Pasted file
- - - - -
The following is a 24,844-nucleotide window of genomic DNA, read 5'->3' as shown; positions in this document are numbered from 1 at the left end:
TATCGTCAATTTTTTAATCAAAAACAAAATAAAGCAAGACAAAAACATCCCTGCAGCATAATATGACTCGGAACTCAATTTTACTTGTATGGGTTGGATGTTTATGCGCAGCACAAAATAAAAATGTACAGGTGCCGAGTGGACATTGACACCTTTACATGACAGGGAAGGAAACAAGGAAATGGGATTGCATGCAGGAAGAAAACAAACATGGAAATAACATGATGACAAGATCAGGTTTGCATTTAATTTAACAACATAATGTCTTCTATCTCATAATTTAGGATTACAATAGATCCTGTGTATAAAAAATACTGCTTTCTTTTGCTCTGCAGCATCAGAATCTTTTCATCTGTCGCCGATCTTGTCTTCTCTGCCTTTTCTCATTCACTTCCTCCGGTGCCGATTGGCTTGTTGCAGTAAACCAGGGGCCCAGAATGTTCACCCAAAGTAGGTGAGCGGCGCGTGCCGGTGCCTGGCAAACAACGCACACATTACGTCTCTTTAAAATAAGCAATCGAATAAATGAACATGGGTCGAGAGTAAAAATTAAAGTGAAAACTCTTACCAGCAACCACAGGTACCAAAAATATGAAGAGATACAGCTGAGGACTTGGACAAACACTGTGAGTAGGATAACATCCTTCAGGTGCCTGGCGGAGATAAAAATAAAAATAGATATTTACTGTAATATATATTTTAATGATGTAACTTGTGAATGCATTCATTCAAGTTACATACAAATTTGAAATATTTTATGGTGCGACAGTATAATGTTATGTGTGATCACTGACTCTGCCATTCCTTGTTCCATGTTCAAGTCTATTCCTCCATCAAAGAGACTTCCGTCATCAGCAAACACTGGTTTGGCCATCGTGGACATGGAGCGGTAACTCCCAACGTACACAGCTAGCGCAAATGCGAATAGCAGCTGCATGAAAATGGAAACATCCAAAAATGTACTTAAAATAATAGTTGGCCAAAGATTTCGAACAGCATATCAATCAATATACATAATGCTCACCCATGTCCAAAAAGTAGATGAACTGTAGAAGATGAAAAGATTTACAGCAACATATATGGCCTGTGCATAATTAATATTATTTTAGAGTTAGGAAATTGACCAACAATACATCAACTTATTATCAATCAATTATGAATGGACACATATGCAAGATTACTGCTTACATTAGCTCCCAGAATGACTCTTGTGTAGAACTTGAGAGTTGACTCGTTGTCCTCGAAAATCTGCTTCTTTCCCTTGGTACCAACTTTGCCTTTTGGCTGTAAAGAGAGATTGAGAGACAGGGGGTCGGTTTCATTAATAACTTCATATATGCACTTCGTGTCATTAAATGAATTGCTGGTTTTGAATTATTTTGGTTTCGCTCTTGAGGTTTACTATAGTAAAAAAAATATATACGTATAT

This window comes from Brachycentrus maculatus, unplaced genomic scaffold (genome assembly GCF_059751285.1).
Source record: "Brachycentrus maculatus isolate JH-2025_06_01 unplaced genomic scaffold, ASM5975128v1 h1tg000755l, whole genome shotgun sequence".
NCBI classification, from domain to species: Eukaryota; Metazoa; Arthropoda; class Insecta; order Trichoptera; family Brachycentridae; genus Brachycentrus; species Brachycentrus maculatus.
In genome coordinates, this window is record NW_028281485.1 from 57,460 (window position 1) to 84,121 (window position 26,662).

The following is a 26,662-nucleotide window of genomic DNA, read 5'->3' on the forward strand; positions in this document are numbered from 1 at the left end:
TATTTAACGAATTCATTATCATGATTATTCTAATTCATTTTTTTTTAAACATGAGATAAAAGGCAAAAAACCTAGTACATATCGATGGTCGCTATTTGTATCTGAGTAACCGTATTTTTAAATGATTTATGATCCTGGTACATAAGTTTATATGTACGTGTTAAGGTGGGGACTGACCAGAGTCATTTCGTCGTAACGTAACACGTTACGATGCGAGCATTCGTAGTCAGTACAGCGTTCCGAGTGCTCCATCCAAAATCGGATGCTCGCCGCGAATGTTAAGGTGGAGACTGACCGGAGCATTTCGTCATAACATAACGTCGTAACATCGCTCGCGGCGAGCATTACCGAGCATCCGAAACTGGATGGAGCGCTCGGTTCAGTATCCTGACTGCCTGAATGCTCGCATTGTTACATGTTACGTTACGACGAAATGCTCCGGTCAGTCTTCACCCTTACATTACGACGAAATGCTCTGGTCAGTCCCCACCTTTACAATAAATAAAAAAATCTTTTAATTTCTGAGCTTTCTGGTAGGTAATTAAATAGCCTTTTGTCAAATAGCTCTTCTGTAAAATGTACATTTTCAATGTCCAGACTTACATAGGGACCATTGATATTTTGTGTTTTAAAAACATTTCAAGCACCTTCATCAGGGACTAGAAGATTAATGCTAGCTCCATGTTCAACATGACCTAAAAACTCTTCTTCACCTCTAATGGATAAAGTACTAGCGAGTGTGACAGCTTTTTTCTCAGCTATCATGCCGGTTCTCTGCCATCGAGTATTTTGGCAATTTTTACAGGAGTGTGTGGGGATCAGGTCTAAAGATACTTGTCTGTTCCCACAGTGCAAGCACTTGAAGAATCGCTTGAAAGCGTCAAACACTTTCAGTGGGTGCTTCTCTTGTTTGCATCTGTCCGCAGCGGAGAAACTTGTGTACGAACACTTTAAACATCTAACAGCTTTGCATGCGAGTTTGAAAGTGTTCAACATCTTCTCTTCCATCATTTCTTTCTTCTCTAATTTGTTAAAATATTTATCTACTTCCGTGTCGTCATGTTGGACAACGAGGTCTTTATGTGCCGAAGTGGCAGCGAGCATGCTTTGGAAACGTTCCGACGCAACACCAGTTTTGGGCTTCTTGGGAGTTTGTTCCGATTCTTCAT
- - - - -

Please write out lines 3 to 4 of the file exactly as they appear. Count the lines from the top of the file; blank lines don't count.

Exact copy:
This window comes from Brachycentrus maculatus, unplaced genomic scaffold (genome assembly GCF_059751285.1).
Source record: "Brachycentrus maculatus isolate JH-2025_06_01 unplaced genomic scaffold, ASM5975128v1 h1tg000755l, whole genome shotgun sequence".